2022 Hall of Fame Inductee
Hofstra University (1980)
Maj. Gen. (Ret.) Patrick M. Higgins was born on August 23, 1958, in Rego Park, New York.
He attended Hofstra University where he earned his Bachelors of Science in Social Science and participated in the Army ROTC program.
In 1980 Higgins earned both his degree and commission into the U.S. Army as an infantry officer.
As a company grade officer, he served as a platoon leader in the 1st Battalion, 23d Infantry Regiment at Camp Hovey, South Korea. Following this assignment, he served as executive officer and company commander in Company B, 2d Battalion, 325th Airborne Infantry Regiment, 82d Airborne Division.
While assigned to the 82d, he also served as the 2d Brigade S-3 Air, and assistant S-3. After completing the Infantry Officer’s Advanced Course and the Special Forces Qualification Course, he was assigned as detachment commander, Operational Detachment Alphas 573, 574, 584 and Battalion S-4 for 3rd Battalion, 5th Special Forces Group (Airborne) at Fort Bragg, N.C. He then served as an assignments officer in Special Forces Branch at U.S. Army Personnel Command, Washington, D.C.
Higgins commanded Company B and then served as battalion executive officer in 3rd Battalion, 5th Special Forces Group (Airborne) at Fort Campbell, Ky. Following this assignment, he served as an action officer in the Special Operations Division of the Operations Directorate, Joint Staff, at the Pentagon. He then commanded 2d Battalion, 5th Special Forces Group (Airborne), at Fort Campbell before returning to U.S. Army Personnel Command, Washington, D.C., to serve as the Special Forces Branch Chief.
Upon completion of the U.S. Army War College, he assumed duties as the Director of Operations for U.S. Special Operations Command, Central (Airborne), at MacDill Air Force Base, Fla., where he participated in Operation Iraqi Freedom. He then commanded the 3rd Special Forces Group (Airborne) at Fort Bragg, where he participated in Operation Enduring Freedom.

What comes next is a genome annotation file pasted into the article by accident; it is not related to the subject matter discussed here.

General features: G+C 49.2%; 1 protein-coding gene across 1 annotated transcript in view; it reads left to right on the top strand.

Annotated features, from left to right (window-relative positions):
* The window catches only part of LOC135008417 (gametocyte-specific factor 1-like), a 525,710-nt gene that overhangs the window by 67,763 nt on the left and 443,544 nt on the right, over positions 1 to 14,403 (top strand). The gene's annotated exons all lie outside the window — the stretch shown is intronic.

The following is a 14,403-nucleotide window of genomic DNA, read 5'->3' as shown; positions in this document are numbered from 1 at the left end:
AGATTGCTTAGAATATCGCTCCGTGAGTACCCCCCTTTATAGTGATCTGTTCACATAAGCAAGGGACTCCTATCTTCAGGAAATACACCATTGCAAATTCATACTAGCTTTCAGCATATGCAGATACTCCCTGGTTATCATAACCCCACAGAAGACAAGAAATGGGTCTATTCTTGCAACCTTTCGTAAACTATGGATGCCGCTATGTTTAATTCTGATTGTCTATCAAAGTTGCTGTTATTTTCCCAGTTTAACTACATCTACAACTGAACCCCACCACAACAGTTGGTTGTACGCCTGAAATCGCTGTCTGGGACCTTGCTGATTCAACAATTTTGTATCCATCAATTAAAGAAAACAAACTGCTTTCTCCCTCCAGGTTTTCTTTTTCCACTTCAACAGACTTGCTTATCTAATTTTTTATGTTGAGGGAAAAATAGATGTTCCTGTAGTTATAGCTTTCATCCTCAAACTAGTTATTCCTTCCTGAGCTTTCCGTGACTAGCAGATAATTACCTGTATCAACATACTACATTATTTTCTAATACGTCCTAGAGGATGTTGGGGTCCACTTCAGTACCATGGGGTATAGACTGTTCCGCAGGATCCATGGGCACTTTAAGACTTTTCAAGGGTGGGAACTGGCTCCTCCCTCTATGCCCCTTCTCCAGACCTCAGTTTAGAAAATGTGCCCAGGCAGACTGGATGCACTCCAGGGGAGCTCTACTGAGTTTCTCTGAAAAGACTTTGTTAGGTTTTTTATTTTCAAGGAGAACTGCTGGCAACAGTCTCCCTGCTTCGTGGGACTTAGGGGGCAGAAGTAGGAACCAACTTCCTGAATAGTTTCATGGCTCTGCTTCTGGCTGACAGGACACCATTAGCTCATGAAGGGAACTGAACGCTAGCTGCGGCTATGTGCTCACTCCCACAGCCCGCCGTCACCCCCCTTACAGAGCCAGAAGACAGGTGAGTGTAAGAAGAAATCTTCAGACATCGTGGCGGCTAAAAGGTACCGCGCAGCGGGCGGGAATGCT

Following Iraq, Maj. Gen. Higgins was assigned to U.S. Joint Special Operations Command (Airborne). After this, he was tasked with standing up and assuming command of the nation’s newest Theater Special Operations Command – U.S. Special Operations Command – Africa (Airborne). He was then was assigned as the Director of Joint Forces Special Operations Component Command – Iraq, under United States Forces – Iraq, as part of Operation Iraqi Freedom. Upon returning from Iraq, he became the Deputy Director for Requirements, J-8, Joint Staff at the Pentagon. Next, he served as the Director, Joint Integrated Air and Missile Defense Organization, J-8, Joint Staff at the Pentagon. Director for Operations/Intelligence Integration, Joint Improvised Explosive Device Defeat Organization and Director for the Counter-IED Operations-Intelligence Integration Center, where he was responsible for supporting the combatant commanders with rapidly fused operational information, intelligence and technology to enable the defeat of threat networks.
On August 31, 2014, Higgins retired after 34 years of military service. His awards include the Distinguished Service Medal, the Defense Superior Service Medal (three oak leaf clusters), the Legion of Merit, Bronze Star Medal with “V” device, Bronze Star Medal (one oak leaf cluster), Purple Heart, Meritorious Service Medal (six oak leaf clusters), Joint Service Commendation Medal, Army Commendation Medal (three oak leaf clusters), Army Achievement Medal, Combat Infantryman Badge (with star), Expert Infantryman Badge, Master Parachutist Badge, Military Freefall Parachutist Badge, several awards of foreign parachutist badges, Air Assault Badge, Ranger Tab, Special Forces Tab and the Joint Chiefs of Staff Identification Badge.
Higgins’ civilian awards include the Hofstra U. Alumni Achievement Award received in 2015.
About the Army ROTC Hall of Fame
The ROTC Hall of Fame was established in 2016 as part of the ROTC Centennial celebration. The first class (2016) inducted 326 former ROTC Cadets who had distinguished themselves in their military or civilian career.
The Hall of Fame honors graduates of the Army Reserve Officers’ Training Corps who have distinguished themselves in military or civilian pursuits. It provides a prestigious and tangible means of recognizing and honoring Army ROTC Alumni who have made lasting, significant contributions to the Nation, the Army and the history and traditions of the Army ROTC Program.
Read more about the 2022 Hall of Fame Inductees.